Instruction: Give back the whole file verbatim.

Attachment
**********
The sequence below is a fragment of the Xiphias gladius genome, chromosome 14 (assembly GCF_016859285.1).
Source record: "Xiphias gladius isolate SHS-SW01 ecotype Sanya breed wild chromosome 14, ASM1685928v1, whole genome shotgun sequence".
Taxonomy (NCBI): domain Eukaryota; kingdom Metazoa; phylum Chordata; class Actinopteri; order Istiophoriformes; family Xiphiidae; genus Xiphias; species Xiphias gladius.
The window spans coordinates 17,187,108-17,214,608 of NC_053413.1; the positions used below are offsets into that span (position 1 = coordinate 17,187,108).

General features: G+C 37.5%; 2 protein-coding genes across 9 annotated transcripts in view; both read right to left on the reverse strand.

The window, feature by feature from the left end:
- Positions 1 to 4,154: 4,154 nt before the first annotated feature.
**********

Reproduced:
The sequence below is a fragment of the Xiphias gladius genome, chromosome 14 (assembly GCF_016859285.1).
Source record: "Xiphias gladius isolate SHS-SW01 ecotype Sanya breed wild chromosome 14, ASM1685928v1, whole genome shotgun sequence".
Taxonomy (NCBI): domain Eukaryota; kingdom Metazoa; phylum Chordata; class Actinopteri; order Istiophoriformes; family Xiphiidae; genus Xiphias; species Xiphias gladius.
The window spans coordinates 17,187,108-17,214,608 of NC_053413.1; the positions used below are offsets into that span (position 1 = coordinate 17,187,108).

General features: G+C 37.5%; 2 protein-coding genes across 9 annotated transcripts in view; both read right to left on the reverse strand.

The window, feature by feature from the left end:
- Positions 1 to 4,154: 4,154 nt before the first annotated feature.